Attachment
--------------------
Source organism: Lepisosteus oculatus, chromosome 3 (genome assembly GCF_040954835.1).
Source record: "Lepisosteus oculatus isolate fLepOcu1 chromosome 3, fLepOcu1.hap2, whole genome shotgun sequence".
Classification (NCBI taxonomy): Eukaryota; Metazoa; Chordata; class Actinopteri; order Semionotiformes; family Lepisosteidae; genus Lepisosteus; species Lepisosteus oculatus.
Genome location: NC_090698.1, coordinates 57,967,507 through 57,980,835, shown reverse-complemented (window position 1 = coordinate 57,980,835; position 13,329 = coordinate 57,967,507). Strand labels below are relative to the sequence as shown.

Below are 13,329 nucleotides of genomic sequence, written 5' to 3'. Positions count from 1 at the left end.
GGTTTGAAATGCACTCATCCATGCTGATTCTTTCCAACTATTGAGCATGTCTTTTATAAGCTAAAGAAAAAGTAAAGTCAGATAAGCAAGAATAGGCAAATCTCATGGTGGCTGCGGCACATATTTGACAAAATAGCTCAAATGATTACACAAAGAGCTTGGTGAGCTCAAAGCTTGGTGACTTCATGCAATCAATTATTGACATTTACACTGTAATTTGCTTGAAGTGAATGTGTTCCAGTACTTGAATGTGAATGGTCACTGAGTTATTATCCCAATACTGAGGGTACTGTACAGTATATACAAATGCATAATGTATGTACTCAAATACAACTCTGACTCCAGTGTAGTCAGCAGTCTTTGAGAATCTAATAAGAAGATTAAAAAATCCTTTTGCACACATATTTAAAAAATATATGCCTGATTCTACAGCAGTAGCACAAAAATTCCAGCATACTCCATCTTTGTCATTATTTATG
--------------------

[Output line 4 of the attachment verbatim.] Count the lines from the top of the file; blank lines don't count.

Genome location: NC_090698.1, coordinates 57,967,507 through 57,980,835, shown reverse-complemented (window position 1 = coordinate 57,980,835; position 13,329 = coordinate 57,967,507). Strand labels below are relative to the sequence as shown.